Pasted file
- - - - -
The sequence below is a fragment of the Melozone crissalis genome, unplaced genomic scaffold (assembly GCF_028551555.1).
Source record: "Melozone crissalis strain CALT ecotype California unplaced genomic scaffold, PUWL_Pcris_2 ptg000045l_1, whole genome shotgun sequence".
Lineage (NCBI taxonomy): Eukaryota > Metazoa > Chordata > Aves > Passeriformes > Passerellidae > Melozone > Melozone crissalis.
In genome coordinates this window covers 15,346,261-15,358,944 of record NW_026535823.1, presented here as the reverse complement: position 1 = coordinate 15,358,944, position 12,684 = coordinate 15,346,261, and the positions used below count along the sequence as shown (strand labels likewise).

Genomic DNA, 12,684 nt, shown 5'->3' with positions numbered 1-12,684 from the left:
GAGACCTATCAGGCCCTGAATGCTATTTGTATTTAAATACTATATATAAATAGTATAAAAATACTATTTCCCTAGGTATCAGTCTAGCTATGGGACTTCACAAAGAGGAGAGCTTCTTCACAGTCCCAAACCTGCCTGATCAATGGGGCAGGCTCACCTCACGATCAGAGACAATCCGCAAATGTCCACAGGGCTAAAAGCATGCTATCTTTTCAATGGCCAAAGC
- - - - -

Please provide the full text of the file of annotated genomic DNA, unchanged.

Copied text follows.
The sequence below is a fragment of the Melozone crissalis genome, unplaced genomic scaffold (assembly GCF_028551555.1).
Source record: "Melozone crissalis strain CALT ecotype California unplaced genomic scaffold, PUWL_Pcris_2 ptg000045l_1, whole genome shotgun sequence".
Lineage (NCBI taxonomy): Eukaryota > Metazoa > Chordata > Aves > Passeriformes > Passerellidae > Melozone > Melozone crissalis.
In genome coordinates this window covers 15,346,261-15,358,944 of record NW_026535823.1, presented here as the reverse complement: position 1 = coordinate 15,358,944, position 12,684 = coordinate 15,346,261, and the positions used below count along the sequence as shown (strand labels likewise).

Genomic DNA, 12,684 nt, shown 5'->3' with positions numbered 1-12,684 from the left:
GAGACCTATCAGGCCCTGAATGCTATTTGTATTTAAATACTATATATAAATAGTATAAAAATACTATTTCCCTAGGTATCAGTCTAGCTATGGGACTTCACAAAGAGGAGAGCTTCTTCACAGTCCCAAACCTGCCTGATCAATGGGGCAGGCTCACCTCACGATCAGAGACAATCCGCAAATGTCCACAGGGCTAAAAGCATGCTATCTTTTCAATGGCCAAAGC